Why is the Quality Inn on O’Keefe at the top of the rankings? I listed out several reasons. While there were a few things they could have done better, here is what they did right:
The basics (lights, plumbing, AC, electrical outlets - worked in my room; there were clothes hangers aplenty; Free Wi-Fi; a nice breakfast on the house; clean, etc,) were all covered:
Now for the difference makers, the lagniappe:
- I was greeted by name not only at check in, but during my stay. I became “Mr. John.”
- While sitting in the lobby, one of the bellmen offered to bring me a coffee or tea or juice. He was sincere – he was reaching out, offering me hospitality, not just insinuating a tip
- Lobby staff, at the desk and in the lounge area, were always AWARE of my presence. They were not intrusive, they were responsive.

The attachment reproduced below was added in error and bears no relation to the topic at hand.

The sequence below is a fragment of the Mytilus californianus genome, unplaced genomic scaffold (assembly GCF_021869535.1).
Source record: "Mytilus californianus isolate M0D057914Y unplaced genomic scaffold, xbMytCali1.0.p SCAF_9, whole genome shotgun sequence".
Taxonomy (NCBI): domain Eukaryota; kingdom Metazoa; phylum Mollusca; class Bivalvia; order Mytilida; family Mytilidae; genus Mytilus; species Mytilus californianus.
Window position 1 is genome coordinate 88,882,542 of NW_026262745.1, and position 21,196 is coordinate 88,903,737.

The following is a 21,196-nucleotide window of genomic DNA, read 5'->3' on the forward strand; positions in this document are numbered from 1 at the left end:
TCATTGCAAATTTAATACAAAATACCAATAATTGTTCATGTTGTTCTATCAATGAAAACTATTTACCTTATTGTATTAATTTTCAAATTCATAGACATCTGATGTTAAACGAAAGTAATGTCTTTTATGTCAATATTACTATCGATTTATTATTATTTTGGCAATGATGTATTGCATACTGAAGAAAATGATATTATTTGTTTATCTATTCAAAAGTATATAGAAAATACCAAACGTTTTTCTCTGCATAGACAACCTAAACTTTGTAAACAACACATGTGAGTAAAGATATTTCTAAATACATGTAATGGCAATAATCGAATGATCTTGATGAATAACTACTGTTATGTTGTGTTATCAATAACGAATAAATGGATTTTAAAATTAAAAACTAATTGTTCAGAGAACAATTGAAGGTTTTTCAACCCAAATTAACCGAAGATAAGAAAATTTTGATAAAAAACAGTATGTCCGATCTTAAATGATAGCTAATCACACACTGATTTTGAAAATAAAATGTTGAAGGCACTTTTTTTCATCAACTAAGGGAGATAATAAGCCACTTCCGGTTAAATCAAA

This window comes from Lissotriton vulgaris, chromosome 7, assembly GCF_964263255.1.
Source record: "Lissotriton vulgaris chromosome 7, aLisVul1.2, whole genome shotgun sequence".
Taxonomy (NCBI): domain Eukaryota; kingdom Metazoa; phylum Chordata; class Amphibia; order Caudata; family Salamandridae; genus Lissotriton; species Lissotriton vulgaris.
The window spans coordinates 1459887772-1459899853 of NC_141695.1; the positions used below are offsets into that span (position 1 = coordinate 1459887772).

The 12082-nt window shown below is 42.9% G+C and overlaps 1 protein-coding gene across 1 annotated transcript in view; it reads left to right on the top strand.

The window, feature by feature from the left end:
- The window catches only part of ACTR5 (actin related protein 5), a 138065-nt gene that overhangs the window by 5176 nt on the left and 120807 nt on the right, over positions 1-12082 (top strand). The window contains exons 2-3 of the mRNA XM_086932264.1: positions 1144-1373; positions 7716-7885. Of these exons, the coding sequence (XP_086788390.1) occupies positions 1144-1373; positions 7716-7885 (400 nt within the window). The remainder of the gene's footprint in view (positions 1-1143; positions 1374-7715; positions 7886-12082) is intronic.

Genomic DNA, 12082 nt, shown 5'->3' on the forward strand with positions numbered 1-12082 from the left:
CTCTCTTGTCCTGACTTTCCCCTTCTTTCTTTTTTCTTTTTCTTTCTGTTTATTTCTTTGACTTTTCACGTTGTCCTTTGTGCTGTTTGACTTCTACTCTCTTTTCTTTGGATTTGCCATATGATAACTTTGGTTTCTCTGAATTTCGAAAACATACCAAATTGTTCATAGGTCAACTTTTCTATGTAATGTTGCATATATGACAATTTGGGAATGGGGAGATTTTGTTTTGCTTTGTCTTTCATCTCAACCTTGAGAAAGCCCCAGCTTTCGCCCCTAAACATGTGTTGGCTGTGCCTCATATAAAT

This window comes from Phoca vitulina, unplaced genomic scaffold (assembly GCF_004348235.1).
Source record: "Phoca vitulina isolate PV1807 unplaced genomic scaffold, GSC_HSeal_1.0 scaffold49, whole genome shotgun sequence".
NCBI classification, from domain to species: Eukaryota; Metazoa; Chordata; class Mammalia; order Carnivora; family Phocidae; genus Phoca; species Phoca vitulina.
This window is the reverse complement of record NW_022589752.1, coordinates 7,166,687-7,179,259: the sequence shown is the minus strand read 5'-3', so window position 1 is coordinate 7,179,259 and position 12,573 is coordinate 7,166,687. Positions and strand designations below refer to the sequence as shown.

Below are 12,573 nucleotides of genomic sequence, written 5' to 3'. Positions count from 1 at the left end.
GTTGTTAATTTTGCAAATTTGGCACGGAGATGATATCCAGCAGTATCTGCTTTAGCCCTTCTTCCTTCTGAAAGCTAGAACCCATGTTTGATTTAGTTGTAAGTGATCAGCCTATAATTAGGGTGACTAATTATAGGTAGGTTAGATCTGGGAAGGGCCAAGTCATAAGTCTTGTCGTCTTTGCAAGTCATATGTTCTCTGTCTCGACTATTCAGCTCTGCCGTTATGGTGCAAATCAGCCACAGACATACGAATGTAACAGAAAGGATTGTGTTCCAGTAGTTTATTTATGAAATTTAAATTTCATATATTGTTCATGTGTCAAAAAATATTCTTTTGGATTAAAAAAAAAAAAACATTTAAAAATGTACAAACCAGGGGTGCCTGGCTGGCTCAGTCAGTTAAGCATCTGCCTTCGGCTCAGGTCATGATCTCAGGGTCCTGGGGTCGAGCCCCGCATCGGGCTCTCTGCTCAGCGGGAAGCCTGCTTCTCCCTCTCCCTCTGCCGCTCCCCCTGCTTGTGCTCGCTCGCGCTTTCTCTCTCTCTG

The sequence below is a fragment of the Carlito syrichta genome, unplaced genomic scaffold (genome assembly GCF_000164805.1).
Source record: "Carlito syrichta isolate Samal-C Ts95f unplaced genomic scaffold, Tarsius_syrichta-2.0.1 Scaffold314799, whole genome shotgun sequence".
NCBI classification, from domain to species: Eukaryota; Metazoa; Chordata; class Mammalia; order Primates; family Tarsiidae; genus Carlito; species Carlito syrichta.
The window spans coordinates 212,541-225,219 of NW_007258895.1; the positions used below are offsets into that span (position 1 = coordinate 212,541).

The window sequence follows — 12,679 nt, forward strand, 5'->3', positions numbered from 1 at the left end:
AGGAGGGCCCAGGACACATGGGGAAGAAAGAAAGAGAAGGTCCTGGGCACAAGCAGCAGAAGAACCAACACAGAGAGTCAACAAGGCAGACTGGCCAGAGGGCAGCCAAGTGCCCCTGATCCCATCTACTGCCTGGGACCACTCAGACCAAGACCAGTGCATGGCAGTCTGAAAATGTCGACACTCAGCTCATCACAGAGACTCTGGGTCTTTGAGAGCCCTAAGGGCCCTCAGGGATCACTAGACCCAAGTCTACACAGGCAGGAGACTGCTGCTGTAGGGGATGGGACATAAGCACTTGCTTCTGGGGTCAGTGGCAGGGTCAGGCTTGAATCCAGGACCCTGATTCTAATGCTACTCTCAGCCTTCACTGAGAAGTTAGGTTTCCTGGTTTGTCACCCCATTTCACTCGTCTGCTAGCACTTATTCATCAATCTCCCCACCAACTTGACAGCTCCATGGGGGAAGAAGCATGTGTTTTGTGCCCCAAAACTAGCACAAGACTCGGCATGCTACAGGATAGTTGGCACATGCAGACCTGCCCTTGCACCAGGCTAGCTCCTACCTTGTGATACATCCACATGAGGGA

- On check out, the staffer knew the airport shuttle schedule better than I did. I had checked out an hour early by mistake! The staffer asked me if I would like to wait in my room instead of the lobby. I said yes and she rekeyed my card so that could happen!
- One day, my friends and I were gathering in the lobby heading out for a hike to Audubon Park. The manager offered each of us a bottle of water for our hike!

Lagniappe was overflowing.

Does what I experienced at the Quality Inn transfer to the work place? Of course, we only have to have that intuitive response of being kind, of being helpful. It need not be innate. It can be acquired. It can become a part of the organization’s DNA.

Ultimately, anything that reduces the quality of lagniappe reduces the sense of value and appreciation of and by the customer.